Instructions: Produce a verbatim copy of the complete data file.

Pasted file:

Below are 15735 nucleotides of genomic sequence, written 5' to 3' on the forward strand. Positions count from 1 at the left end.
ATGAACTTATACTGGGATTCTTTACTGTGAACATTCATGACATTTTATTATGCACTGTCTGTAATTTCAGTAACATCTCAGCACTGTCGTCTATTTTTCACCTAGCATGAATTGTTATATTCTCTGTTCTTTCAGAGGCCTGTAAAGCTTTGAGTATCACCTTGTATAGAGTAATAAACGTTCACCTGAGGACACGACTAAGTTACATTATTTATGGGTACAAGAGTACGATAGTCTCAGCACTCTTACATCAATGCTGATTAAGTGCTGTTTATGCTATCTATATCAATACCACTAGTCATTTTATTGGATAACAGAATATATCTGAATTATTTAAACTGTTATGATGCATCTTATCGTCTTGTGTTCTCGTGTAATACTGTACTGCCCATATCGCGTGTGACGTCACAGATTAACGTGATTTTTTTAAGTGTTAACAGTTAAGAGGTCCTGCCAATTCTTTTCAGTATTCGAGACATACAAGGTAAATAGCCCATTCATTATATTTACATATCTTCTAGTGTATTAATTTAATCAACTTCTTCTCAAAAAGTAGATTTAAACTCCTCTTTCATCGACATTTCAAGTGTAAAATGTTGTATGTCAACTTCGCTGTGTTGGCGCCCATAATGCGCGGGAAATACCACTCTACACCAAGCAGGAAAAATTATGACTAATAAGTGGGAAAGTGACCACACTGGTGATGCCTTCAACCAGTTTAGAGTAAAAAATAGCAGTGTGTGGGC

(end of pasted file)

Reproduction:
Below are 15735 nucleotides of genomic sequence, written 5' to 3' on the forward strand. Positions count from 1 at the left end.
ATGAACTTATACTGGGATTCTTTACTGTGAACATTCATGACATTTTATTATGCACTGTCTGTAATTTCAGTAACATCTCAGCACTGTCGTCTATTTTTCACCTAGCATGAATTGTTATATTCTCTGTTCTTTCAGAGGCCTGTAAAGCTTTGAGTATCACCTTGTATAGAGTAATAAACGTTCACCTGAGGACACGACTAAGTTACATTATTTATGGGTACAAGAGTACGATAGTCTCAGCACTCTTACATCAATGCTGATTAAGTGCTGTTTATGCTATCTATATCAATACCACTAGTCATTTTATTGGATAACAGAATATATCTGAATTATTTAAACTGTTATGATGCATCTTATCGTCTTGTGTTCTCGTGTAATACTGTACTGCCCATATCGCGTGTGACGTCACAGATTAACGTGATTTTTTTAAGTGTTAACAGTTAAGAGGTCCTGCCAATTCTTTTCAGTATTCGAGACATACAAGGTAAATAGCCCATTCATTATATTTACATATCTTCTAGTGTATTAATTTAATCAACTTCTTCTCAAAAAGTAGATTTAAACTCCTCTTTCATCGACATTTCAAGTGTAAAATGTTGTATGTCAACTTCGCTGTGTTGGCGCCCATAATGCGCGGGAAATACCACTCTACACCAAGCAGGAAAAATTATGACTAATAAGTGGGAAAGTGACCACACTGGTGATGCCTTCAACCAGTTTAGAGTAAAAAATAGCAGTGTGTGGGC